For a number of reasons, this past year has presented several challenges to my identity as an intellectual historian.
Nothing has hampered, however, my fundamental sense of myself as a historian. The personal and professional problems of the year, in fact, required the imprint of my training—the sense of historical thinking imbued in my person. I could not have navigated the unexpected death of my mother and the murder of two professional dreams (a book project and a job) without the intellectual sensibilities provided by years of historical study. It’s easier to survive traumas when you understand the larger structural problems in medicine, religion, higher education, and capitalism that enabled their effects in your life. It’s not personal, but rather just the “business” of a flawed world, or at least the peculiarities of circumstance. Historical knowledge enables a certain deep-seated stoicism, or psychic grit.
Despite giving me the intellectual and personal tools to survive, the structure of my circumstances disabled the needed time and peace, at a desk, that help one do intellectual history. By this I mean that my time for broad reading, for spot reading numerous texts, for careful note taking, drafting, redrafting, and finalizing a text—all of it—has been severely curtailed. I’ve been able to read works of intellectual history, and ponder their quality and significance. But I have not been able to refine my thinking at a desk, with either a pen or keyboard on hand.
These circumstances left me in a wilderness of depression and confusion. It was not a clinical depression, but rather one of grey clouds everywhere, confusing my sense of purpose–my sense of future direction. Even when I could engage for specific dialogues or tasks, a paper here or some comment-section contributions there, the overall sense purpose wasn’t there. This state of being lasted all through 2018.
In the past few months, however, I’ve began to feel my way toward the passions that sustained a long run of work, here with the blog and Society, and elsewhere. That renewal began, ironically, with the death of Leo Ribuffo—and courtesy of virtual engagement with two colleagues I know quite well, Andrew Hartman and Ray Haberski.
Ribuffo’s death occasioned a long segment on Hartman’s and Haberski’s two-man podcast show, Trotsky and the Wild Orchids. I don’t listen to their show consistently. I just counted and I’ve fully absorbed only about one-third of their 25 total podcasts. The first one that I starred for re-listen, however, was their show on Ribuffo. I really appreciated their recounting of Leo’s work–exploring a catalog that I realized I didn’t know as well as I should. But it was their discussion of Leo’s personal biography and personality, of his sincere cantankerousness and his dedication to his colleagues and friends, that sparked some embers that had been doused by the bitter waters of 2018.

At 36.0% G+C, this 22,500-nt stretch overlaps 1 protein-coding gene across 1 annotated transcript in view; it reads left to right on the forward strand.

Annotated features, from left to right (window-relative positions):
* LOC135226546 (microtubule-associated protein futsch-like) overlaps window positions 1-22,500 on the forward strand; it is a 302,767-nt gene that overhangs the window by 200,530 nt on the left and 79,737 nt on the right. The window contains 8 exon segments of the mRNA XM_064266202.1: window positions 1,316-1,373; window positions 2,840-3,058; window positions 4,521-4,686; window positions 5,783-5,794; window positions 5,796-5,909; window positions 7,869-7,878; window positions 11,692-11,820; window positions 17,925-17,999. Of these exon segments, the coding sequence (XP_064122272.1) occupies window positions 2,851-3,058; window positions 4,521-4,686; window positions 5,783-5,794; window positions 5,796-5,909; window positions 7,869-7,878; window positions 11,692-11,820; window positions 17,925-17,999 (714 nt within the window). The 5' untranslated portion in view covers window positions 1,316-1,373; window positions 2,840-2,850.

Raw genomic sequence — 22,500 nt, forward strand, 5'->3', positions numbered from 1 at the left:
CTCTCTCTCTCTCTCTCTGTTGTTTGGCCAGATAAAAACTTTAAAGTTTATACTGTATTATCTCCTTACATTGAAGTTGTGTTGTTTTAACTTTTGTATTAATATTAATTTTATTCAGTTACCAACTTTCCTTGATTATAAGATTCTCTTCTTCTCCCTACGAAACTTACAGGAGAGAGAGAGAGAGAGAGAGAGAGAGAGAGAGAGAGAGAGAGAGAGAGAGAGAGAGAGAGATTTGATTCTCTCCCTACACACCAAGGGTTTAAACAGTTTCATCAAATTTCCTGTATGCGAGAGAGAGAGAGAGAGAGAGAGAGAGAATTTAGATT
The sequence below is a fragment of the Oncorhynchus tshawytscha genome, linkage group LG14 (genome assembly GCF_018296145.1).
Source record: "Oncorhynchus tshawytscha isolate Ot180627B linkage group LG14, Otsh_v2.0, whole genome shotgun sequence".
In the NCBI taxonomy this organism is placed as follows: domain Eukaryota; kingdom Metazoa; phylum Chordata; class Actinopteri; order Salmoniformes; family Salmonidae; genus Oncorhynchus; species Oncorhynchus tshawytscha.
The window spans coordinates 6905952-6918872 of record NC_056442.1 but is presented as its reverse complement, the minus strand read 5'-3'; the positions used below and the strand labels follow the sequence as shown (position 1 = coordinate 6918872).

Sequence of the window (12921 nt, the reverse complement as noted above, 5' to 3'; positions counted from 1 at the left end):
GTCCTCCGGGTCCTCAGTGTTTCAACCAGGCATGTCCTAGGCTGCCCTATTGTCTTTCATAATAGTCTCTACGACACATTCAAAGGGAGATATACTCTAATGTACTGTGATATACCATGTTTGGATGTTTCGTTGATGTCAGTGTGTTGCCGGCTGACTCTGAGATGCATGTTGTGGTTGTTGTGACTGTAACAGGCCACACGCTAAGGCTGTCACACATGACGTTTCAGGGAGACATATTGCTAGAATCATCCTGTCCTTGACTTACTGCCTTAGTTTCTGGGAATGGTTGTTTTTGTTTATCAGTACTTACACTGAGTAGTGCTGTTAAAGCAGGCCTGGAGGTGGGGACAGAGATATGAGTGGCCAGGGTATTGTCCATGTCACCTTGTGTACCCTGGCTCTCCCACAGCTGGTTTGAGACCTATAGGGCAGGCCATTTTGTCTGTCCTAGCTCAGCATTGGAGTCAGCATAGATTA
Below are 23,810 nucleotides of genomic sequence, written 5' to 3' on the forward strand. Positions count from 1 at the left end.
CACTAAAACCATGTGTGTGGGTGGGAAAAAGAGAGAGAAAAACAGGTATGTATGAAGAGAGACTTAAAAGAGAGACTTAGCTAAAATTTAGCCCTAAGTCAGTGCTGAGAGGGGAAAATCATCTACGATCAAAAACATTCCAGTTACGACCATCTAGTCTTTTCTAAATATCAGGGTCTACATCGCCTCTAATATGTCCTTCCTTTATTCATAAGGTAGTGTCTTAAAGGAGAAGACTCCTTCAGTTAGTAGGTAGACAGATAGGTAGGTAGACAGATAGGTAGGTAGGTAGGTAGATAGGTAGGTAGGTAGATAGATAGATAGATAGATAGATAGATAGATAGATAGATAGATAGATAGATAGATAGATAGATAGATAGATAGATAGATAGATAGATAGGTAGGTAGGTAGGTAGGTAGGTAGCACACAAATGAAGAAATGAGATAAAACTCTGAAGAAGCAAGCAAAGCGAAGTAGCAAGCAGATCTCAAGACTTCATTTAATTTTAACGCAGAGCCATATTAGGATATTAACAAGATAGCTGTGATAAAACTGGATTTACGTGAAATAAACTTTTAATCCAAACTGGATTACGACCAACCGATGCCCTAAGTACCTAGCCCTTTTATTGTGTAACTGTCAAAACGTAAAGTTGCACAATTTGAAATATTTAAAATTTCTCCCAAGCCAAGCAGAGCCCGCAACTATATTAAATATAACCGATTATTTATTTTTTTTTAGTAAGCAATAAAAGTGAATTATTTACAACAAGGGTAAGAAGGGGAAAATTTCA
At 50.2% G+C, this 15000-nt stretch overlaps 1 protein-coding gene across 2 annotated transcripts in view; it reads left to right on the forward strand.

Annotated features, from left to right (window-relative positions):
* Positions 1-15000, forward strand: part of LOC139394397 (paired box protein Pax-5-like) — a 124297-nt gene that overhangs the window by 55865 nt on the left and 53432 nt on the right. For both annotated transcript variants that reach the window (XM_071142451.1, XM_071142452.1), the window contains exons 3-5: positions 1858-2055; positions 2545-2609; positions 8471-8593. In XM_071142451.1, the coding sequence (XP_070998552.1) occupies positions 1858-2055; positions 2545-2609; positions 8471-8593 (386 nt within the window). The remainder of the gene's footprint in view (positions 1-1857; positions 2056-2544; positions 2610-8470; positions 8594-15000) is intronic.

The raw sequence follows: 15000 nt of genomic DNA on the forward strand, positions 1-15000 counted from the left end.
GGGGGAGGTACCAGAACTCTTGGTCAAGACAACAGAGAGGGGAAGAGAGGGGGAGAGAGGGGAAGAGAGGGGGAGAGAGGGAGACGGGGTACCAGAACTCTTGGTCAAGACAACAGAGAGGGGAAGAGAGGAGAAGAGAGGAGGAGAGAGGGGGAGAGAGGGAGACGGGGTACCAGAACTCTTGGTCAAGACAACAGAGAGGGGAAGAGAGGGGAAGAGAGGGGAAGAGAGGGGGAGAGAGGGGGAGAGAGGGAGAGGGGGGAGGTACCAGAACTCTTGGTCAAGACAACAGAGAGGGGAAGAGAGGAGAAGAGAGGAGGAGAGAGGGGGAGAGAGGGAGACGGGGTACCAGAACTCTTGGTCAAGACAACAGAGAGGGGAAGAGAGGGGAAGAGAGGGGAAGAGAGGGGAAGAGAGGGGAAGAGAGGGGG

Then, more recently, I listened to their interview with Jennifer Ratner-Rosenhagen. Jennifer’s recounting of her time at Rochester, and her inspiration to write The Ideas that Made America, touched a deep vein of desire for our shared work. I’ve long appreciated Jennifer’s enthusiasm for the field, and her writing style and deep engagement with the field. I think her evident appreciation for the deep questions that have animated U.S. intellectuals rekindled my own desires to ponder the discourses that have fed America’s sense of itself, and its problems. It was a great program, and I’ll listen to it again in the near future.
If the enthusiasm I’ve drawn from those programs constituted a fleeting fall for some kind of mere performance, then the American Labyrinth volume—also a product of my two friends’ editorial stewardship—has provided some ballast to the winds of emotion. The three-month space between the Ribuffo and Ratner-Rosenhagen programs (December 2018 and March 2019, respectively) overlapped, in the past four weeks, with a slow reading of American Labyrinth. I have been posting brief updates about each of the essays in the S-USIH Facebook group. As of today, I’ve read 14 of the 18 pieces. (I won’t read one of the last four because, well, I wrote it.)
Even though I attended the conference two years ago that fed the contents of the book, I only read draft versions of the essays. I know that several of those, like mine, experienced extensive editorial review. All came out much different on the other side. I disliked early versions of a couple, but now have found all readable and enjoyable in the book.
The sum total of the fourteen I’ve read have renewed and reinvigorated my personal sense of the value of our shared endeavor. They–along with the two above-mentioned podcasts—have inspired me to actively adjust my circumstances. I think I can cobble together the time, energy, and space for reading, spot checking, drafting, and writing. In sum, I believe I can, with some adjusting and dedication, meet the demands of scholarly work required to do quality intellectual history. I can, in sum, do more with the historical training that is important to my identity. It’s been a labyrinthine process to find this place of renewal. But I think it’s here again.
In my next installment I’ll outline what I’ve gleaned from the book in terms of having a better sense of what I want to do in the field—meaning the approaches and wisdom on display in American Labyrinth that might also help you see why the field matters now more than ever.